- Detachment: The parent(s) may demonstrate a lack of ability to plan for permanency, be unable to maintain essential connections and believe he/she is helpless to do anything about the situation. The Children’s Service Worker should keep in mind that the parent has probably suffered multiple losses, which worsens the impact of subsequent losses and continue to encourage the parent to make an appropriate plan for permanency.
Workers often have questions about the willingness of parents to assume their role as appropriate caretakers. The following list, adopted from PRAG List, provides some factors to consider and approaches to working with the ambivalent parent. It is important to identify these concerns early in the treatment planning.
The following list includes possible behavioral and verbal indicators that suggest the need to explore whether a parent has strong or serious ambivalence about parenting generally or about parenting a specific child. When present and unresolved, parent places child at risk to meet own needs, these feelings may affect the success of family reunification.
Before Placement/After Return:
- Fails to provide basic needs.
- Non-compliant with medical health, sanitary requirements.
- Minimally meets requirements while child is in placement; after child returns, parents lack investment in child’s care.
- Creates frequent situations to be separated from children, i.e., respite, hospitalization, drops off children at sitter or child care and does not return as agreed, abandonment.
- Long, frequent or inappropriate use of respite.
- Lack of nurturing between parent and child(ren).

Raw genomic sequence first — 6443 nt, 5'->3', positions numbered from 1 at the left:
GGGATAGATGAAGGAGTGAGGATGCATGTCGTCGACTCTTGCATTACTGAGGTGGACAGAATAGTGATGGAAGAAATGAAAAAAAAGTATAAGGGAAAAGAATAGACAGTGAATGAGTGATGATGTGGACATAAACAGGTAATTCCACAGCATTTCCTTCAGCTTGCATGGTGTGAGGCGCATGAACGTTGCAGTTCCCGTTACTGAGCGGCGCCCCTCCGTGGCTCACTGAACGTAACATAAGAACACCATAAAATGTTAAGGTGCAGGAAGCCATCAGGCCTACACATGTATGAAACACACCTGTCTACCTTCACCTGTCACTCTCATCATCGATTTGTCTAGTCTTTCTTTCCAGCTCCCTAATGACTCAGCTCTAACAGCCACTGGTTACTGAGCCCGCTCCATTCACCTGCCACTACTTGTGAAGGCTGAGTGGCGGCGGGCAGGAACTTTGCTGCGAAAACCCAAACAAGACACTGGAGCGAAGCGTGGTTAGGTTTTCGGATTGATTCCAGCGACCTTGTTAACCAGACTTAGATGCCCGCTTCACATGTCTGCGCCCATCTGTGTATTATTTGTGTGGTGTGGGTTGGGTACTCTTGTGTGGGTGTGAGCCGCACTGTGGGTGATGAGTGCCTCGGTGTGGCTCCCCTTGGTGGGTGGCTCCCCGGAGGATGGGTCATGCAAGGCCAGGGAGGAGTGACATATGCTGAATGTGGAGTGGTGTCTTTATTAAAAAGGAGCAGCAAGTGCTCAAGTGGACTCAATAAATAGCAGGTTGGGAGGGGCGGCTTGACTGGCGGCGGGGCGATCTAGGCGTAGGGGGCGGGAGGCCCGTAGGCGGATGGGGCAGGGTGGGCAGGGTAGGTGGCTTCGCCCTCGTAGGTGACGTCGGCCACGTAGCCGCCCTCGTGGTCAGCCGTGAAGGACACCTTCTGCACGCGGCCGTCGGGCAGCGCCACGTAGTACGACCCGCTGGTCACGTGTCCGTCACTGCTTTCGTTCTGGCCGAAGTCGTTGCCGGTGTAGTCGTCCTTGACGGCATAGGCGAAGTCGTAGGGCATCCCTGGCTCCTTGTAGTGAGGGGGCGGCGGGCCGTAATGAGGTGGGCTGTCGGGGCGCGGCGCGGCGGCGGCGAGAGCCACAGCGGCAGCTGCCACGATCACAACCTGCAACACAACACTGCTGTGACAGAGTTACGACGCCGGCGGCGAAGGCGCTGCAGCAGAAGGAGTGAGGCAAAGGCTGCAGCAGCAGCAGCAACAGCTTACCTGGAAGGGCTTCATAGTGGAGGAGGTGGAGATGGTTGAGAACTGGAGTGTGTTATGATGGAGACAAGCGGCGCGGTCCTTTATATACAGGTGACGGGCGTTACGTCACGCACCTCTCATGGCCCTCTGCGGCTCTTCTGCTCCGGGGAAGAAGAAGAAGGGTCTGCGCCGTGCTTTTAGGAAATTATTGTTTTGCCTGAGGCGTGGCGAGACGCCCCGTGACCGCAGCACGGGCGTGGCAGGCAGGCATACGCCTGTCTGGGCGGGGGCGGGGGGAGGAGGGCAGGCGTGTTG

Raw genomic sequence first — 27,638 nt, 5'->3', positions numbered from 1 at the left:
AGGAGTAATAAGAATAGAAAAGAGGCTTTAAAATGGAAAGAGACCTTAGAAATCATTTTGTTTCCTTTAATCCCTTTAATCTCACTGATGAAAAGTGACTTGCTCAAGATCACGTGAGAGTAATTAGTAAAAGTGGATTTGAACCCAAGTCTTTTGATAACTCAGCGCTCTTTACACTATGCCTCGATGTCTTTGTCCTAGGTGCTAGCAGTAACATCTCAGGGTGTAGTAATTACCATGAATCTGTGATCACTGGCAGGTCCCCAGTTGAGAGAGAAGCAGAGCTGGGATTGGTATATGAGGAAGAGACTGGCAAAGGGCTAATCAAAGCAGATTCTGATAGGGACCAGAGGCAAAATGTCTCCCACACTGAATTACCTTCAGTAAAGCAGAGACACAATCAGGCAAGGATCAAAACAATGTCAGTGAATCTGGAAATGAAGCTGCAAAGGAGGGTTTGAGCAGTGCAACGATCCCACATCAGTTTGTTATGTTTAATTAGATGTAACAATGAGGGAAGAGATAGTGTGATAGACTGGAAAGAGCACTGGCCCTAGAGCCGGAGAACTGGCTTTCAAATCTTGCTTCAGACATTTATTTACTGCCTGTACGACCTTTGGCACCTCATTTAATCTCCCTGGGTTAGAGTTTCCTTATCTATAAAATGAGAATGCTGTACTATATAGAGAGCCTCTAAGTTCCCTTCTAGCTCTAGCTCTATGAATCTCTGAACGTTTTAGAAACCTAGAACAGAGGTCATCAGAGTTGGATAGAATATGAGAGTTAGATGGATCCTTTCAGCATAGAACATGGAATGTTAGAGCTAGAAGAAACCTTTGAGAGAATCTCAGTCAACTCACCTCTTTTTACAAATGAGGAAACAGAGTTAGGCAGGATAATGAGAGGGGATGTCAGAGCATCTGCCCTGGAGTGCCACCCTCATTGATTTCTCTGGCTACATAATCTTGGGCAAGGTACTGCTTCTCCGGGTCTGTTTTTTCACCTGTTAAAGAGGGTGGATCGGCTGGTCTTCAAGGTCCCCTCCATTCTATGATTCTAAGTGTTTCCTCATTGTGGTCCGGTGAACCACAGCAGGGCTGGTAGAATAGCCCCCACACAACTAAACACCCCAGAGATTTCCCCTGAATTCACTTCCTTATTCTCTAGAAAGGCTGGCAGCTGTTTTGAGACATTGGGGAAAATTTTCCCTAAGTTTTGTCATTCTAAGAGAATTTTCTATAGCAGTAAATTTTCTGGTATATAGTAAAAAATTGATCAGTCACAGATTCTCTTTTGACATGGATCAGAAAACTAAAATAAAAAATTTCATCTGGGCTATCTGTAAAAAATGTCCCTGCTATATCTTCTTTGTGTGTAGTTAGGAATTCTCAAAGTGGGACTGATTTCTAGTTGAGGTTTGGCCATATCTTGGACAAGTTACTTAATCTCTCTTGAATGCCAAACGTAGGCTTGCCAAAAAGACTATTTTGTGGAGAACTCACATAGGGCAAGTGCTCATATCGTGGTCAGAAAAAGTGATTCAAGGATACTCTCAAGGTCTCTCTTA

- Voluntarily places child in foster care, once or several times.
- Inconsistent in visiting, in court appearance, and/or in use of services.
- Refuses to participate in services.
- Barely meets requirements or fails to complete that "one last thing" required for reunification.
- Name calling/verbally abusive to the child.
- In some instances parents are more direct regarding their ambivalence.
- Parents state they don't think they can handle a specific child or that the child might be better off somewhere else, such as in foster care.
- Parent requests adoptive services, then changes mind.
- Parent repeatedly calls police, caseworker, or service provider to have child removed, but when help arrives the parent has a change of heart and gives the child "one more chance."
Approaches in Working with Ambivalent Parents:
- Throughout the case clarify the range of options for permanency, including return home, permanent placement with relatives, voluntary relinquishment for adoption or other options. Explore parent’s interest in pursuing return home at each decision point (i.e., placement, move to unsupervised and overnight visits prior to return, etc.)
- Develop case plan or service contract with parent that is very clear and specific regarding what behavioral changes are expected in relation to risk. Expect follow through. When it is clear parents will not follow through, request staffing to consider change in permanency goal.
- Be careful to interpret correctly the meaning of parent’s statements and behaviors. For example, lack of follow through may reflect service obstacles or a realistic reaction to an inappropriate referral instead of ambivalence.
- Don't lessen expectations for changes that are necessary to ensure the child’s safety.
- Verbally recognize parent hesitancy, reflect on parent’s feelings, and give permission for conflicting feelings. Explore the history, depth and consistency of the ambivalence and provide counseling regarding ambivalence and the choice of permanency plan. Be specific with others serving the family about indicators of parent’s ambivalence and the goal of the services requested.
- Increase frequency and length of visits and parental responsibility for the child during visits.
- Staff case with parents, child, foster parents, and all other service providers before making major case decisions.
- Use supervision to process own reactions to parents' feelings, behaviors and the stress related to case ambiguity.